Cultural Context: Alcohol Essay

Cultural Context: Alcohol Essay

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Cultural Context: Alcohol

Alcohol has always been a controversial topic in the United States for social, political, and religious reasons. The negative effects of drinking came to the foreground of American concern during the early twentieth century. This was a time of great prosperity followed by the Great Depression. Both of these eras led Americans to turn to or against liquor as the cause or demise of their success. Prohibition marked a change in the American way of life and is best documented by F. Scott Fitzgerald and Ernest Hemingway in their contemporary works. Both of these authors grappled with alcohol use and abuse within their own lives and writing.

On 12:01 a.m. on July 16, 1920 the 18th Amendment went into effect, marking the beginning of a thirteen-year period of national Prohibition in the United States. The movement had existed for decades, but it was not until President Wilson and his southern Democrats came to Washington did it get national momentum, (Parrish, 96). Those who were in favor of Prohibition were collectively known as “the drys.” The group was generally composed of members of two sub-groups: the Women’s Christian Temperance Union (WCTU) and the Anti-Saloon League. The Anti-Saloon League considered themselves “an army of the Lord to wipe out the curse of drink,” (Sann, 26). A large majority of the prohibitionists were church-going, Protestant women from small-towns. The divide in opinion between the cities and the rural and suburban areas was so great that the passage of the 18th Amendment was considered a major cultural victory over large cities (Parrish, 97).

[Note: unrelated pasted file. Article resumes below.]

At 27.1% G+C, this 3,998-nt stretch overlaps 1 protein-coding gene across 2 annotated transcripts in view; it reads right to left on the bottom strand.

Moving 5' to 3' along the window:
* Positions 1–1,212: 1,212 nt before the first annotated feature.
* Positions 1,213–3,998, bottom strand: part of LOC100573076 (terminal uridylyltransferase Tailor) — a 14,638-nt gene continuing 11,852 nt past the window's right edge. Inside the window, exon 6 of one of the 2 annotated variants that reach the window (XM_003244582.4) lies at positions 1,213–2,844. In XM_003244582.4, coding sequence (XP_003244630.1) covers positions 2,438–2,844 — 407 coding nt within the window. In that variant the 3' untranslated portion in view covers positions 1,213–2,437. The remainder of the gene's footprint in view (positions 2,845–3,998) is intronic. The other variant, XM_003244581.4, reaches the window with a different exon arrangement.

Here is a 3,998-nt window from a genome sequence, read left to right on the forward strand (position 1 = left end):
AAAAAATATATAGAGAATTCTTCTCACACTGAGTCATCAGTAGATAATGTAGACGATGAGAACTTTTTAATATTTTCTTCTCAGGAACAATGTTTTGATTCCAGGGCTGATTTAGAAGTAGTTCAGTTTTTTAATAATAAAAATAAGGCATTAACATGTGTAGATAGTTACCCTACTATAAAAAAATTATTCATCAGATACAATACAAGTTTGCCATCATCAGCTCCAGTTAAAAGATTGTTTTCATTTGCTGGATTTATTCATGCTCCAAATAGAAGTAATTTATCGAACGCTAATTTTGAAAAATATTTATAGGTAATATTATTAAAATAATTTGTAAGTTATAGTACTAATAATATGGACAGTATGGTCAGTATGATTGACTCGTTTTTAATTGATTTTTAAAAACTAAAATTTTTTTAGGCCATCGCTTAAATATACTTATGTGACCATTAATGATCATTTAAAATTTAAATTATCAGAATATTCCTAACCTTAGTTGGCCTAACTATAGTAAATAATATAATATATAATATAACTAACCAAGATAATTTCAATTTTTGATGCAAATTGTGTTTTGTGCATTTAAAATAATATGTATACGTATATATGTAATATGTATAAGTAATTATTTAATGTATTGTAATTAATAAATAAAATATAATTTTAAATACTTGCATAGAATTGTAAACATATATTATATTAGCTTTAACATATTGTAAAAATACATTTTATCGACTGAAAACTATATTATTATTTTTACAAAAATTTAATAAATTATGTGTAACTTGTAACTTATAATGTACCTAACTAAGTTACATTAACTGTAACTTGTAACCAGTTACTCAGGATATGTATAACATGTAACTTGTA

The call for temperance was supported by progressive reformers who viewed the “Devil’s Brew” as the primary source ...

... middle of paper ...

...Company, 1992. p. 95-113

This was the most useful source in understanding the social context of Prohibition, its enforcement, and failure.

Sann, Paul. The Lawless Decade. New York : Crown Publishers, Inc, 1957. p. 21-24. 115-120

This book provided background information on the 1920s, the Jazz Age, and the role alcohol played during these time periods as well as the American response to Prohibition.

This article was extremely helpful in understanding the circumstances during Prohibition and how exactly citizens managed to undermine the law.

This article emphasized and provided a glimpse into the lawlessness of Prohibition and the operation of speakeasies.

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